At one point on Saturday afternoon, John was talking about honoring the ancestors of the land here, the Red People, the Forgotten Ones. We each did our own ceremony honoring our own ancestors, and I felt the name LaRock well up in me to speak out even though we were only suppose to speak the names back to our grandparents. LaRock is the maiden name of my maternal great grandmother, Adelaide, who was of the First Nations of Canada. This part of my family’s heritage was denied for so long, swept under the carpet and (intentionally) forgotten even within my own family, and I realized then that this was the main reason I was brought to this ceremony with John (although all of my ancestors were honored): to finally honor that part of my family, that forgotten bloodline, and that aspect of myself. When John spoke of the pain of the forgotten Red People, I felt that pain within my heart — the pain of denial – and, with the release and relief of that blood finally being acknowledged, I wept. My ancestors wept, through me. And I felt a lightness of being, suddenly, that persists to this day, though I have since been continuing the work in order to understand the circumstances around the denial of my great-grandmother’s people. I feel that a rift had been mended between all my ancestors, and so a healing took place within me as well.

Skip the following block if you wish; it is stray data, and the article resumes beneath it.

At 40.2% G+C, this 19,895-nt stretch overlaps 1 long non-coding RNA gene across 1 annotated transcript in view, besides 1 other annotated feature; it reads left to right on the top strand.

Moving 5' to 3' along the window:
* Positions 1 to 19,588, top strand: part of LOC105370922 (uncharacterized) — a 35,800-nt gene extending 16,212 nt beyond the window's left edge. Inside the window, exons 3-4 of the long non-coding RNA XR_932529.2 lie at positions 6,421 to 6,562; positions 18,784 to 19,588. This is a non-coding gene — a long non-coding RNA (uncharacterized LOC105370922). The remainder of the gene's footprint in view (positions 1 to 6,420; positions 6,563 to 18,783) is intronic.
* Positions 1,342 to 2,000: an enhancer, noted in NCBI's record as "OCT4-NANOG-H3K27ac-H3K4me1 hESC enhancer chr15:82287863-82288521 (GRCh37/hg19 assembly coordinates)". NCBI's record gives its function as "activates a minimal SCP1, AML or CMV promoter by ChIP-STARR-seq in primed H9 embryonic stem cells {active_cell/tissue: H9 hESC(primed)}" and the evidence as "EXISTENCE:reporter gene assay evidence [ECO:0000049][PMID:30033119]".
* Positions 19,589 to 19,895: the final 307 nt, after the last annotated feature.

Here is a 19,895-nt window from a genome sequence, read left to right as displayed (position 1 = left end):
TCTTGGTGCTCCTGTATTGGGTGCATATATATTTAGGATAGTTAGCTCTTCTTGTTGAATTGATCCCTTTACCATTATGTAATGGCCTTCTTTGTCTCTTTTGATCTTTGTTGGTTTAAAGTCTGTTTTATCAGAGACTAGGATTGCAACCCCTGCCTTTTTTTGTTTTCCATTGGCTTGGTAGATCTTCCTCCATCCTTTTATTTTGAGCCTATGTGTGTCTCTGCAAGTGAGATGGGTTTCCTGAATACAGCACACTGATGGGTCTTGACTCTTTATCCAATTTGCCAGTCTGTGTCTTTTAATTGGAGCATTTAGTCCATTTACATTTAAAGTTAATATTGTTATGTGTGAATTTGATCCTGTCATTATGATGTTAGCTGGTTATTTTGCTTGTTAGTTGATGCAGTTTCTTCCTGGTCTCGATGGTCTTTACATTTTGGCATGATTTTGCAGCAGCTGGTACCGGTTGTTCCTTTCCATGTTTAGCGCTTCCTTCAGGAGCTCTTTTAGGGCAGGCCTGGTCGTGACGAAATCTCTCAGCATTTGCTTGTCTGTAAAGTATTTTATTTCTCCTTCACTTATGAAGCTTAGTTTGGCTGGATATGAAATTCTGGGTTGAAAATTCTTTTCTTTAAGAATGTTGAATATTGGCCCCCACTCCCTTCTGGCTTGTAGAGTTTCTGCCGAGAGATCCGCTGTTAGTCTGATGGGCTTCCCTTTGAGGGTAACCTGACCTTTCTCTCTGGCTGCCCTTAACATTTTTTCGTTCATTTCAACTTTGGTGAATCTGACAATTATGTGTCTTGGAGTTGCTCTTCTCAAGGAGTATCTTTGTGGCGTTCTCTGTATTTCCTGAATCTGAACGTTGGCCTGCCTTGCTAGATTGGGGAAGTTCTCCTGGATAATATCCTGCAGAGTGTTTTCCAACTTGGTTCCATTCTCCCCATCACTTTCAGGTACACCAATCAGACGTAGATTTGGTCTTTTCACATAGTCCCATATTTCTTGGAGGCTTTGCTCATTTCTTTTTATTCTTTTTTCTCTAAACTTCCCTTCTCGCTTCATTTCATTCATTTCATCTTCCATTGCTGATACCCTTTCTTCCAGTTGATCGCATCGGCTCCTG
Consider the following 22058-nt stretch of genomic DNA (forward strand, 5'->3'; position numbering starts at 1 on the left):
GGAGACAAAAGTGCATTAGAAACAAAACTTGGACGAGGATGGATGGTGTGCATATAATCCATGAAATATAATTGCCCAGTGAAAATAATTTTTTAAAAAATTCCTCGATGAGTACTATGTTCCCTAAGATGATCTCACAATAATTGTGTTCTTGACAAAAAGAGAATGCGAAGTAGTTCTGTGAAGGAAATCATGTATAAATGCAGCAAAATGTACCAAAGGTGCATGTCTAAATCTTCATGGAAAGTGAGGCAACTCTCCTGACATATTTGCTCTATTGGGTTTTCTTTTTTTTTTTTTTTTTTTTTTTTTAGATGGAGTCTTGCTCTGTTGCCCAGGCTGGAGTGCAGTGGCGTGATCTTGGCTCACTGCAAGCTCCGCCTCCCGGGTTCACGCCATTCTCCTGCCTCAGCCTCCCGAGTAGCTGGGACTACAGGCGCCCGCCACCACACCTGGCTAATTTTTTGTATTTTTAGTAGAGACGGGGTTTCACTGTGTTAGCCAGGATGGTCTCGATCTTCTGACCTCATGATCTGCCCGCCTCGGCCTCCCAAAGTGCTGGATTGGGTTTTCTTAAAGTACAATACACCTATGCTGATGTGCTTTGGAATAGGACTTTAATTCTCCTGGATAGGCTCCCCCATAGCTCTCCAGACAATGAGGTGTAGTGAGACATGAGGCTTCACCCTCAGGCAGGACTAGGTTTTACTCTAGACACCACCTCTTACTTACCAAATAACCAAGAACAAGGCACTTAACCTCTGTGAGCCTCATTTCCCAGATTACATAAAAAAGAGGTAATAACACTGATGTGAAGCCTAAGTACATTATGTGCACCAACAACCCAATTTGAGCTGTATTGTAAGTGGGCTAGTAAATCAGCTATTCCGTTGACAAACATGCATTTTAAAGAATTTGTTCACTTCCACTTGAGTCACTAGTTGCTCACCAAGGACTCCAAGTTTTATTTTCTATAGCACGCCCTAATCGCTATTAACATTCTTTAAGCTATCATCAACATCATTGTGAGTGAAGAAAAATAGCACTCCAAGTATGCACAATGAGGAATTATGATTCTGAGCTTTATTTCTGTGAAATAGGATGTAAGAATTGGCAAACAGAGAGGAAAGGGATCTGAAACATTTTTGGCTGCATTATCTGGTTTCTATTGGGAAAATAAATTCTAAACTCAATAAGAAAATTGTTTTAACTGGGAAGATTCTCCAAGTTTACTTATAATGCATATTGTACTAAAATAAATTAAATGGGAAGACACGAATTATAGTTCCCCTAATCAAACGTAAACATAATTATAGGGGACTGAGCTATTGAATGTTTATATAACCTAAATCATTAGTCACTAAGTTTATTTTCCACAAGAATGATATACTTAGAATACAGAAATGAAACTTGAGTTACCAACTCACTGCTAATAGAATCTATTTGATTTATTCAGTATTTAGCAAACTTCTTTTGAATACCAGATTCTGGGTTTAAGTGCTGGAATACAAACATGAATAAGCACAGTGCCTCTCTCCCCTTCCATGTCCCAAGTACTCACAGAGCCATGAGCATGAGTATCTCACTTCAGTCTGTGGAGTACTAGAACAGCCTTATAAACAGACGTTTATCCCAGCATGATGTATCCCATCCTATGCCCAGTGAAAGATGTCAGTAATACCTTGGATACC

My dreams that night were vivid and prophetic.
Now, this was my experience with John and his medicine, and I knew at the end of that weekend ceremony that I needed to somehow bring him to my community, to you. Your own experience with this powerful medicine may be different, depending on where you are on your path and what healing needs to be done in your life. But I can guarantee that there will be healing and there will be dancing and singing and drumming. And in the midst of it all, you will learn some teachings that you might not even recognize as such right away. But they will sink into your bones and by their very nature, they will change you.